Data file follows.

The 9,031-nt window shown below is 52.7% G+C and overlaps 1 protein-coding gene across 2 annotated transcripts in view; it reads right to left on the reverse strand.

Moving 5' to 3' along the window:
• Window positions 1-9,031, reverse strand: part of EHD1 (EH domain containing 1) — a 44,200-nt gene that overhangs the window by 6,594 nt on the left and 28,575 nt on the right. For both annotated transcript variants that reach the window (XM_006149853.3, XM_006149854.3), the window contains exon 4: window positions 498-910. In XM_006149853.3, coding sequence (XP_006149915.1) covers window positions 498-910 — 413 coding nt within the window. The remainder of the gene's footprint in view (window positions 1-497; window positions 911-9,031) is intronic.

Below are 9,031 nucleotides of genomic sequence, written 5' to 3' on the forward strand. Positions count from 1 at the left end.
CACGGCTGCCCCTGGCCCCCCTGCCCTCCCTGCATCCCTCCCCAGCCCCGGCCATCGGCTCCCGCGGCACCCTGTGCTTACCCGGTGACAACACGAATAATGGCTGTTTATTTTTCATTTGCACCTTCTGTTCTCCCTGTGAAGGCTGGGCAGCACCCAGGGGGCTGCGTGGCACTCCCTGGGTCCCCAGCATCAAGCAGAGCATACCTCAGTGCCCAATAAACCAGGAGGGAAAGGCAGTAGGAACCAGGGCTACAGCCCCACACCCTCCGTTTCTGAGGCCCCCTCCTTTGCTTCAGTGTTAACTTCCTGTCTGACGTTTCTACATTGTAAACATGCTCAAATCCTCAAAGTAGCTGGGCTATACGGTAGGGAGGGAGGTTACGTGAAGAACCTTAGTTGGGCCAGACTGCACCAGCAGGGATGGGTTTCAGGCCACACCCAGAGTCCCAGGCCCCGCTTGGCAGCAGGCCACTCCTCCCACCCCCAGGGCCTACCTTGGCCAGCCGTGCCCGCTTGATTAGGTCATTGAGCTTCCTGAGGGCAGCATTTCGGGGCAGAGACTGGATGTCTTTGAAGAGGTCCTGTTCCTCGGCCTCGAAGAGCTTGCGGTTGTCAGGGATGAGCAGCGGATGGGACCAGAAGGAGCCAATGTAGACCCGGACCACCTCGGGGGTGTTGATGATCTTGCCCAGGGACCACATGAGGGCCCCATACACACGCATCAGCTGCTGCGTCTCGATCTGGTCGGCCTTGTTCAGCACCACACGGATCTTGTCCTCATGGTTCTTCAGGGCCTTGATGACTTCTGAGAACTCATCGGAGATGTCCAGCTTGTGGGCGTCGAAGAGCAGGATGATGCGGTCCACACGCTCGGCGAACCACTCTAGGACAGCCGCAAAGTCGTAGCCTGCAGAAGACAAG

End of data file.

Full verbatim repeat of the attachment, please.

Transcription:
The 9,031-nt window shown below is 52.7% G+C and overlaps 1 protein-coding gene across 2 annotated transcripts in view; it reads right to left on the reverse strand.

Moving 5' to 3' along the window:
• Window positions 1-9,031, reverse strand: part of EHD1 (EH domain containing 1) — a 44,200-nt gene that overhangs the window by 6,594 nt on the left and 28,575 nt on the right. For both annotated transcript variants that reach the window (XM_006149853.3, XM_006149854.3), the window contains exon 4: window positions 498-910. In XM_006149853.3, coding sequence (XP_006149915.1) covers window positions 498-910 — 413 coding nt within the window. The remainder of the gene's footprint in view (window positions 1-497; window positions 911-9,031) is intronic.

Below are 9,031 nucleotides of genomic sequence, written 5' to 3' on the forward strand. Positions count from 1 at the left end.
CACGGCTGCCCCTGGCCCCCCTGCCCTCCCTGCATCCCTCCCCAGCCCCGGCCATCGGCTCCCGCGGCACCCTGTGCTTACCCGGTGACAACACGAATAATGGCTGTTTATTTTTCATTTGCACCTTCTGTTCTCCCTGTGAAGGCTGGGCAGCACCCAGGGGGCTGCGTGGCACTCCCTGGGTCCCCAGCATCAAGCAGAGCATACCTCAGTGCCCAATAAACCAGGAGGGAAAGGCAGTAGGAACCAGGGCTACAGCCCCACACCCTCCGTTTCTGAGGCCCCCTCCTTTGCTTCAGTGTTAACTTCCTGTCTGACGTTTCTACATTGTAAACATGCTCAAATCCTCAAAGTAGCTGGGCTATACGGTAGGGAGGGAGGTTACGTGAAGAACCTTAGTTGGGCCAGACTGCACCAGCAGGGATGGGTTTCAGGCCACACCCAGAGTCCCAGGCCCCGCTTGGCAGCAGGCCACTCCTCCCACCCCCAGGGCCTACCTTGGCCAGCCGTGCCCGCTTGATTAGGTCATTGAGCTTCCTGAGGGCAGCATTTCGGGGCAGAGACTGGATGTCTTTGAAGAGGTCCTGTTCCTCGGCCTCGAAGAGCTTGCGGTTGTCAGGGATGAGCAGCGGATGGGACCAGAAGGAGCCAATGTAGACCCGGACCACCTCGGGGGTGTTGATGATCTTGCCCAGGGACCACATGAGGGCCCCATACACACGCATCAGCTGCTGCGTCTCGATCTGGTCGGCCTTGTTCAGCACCACACGGATCTTGTCCTCATGGTTCTTCAGGGCCTTGATGACTTCTGAGAACTCATCGGAGATGTCCAGCTTGTGGGCGTCGAAGAGCAGGATGATGCGGTCCACACGCTCGGCGAACCACTCTAGGACAGCCGCAAAGTCGTAGCCTGCAGAAGACAAG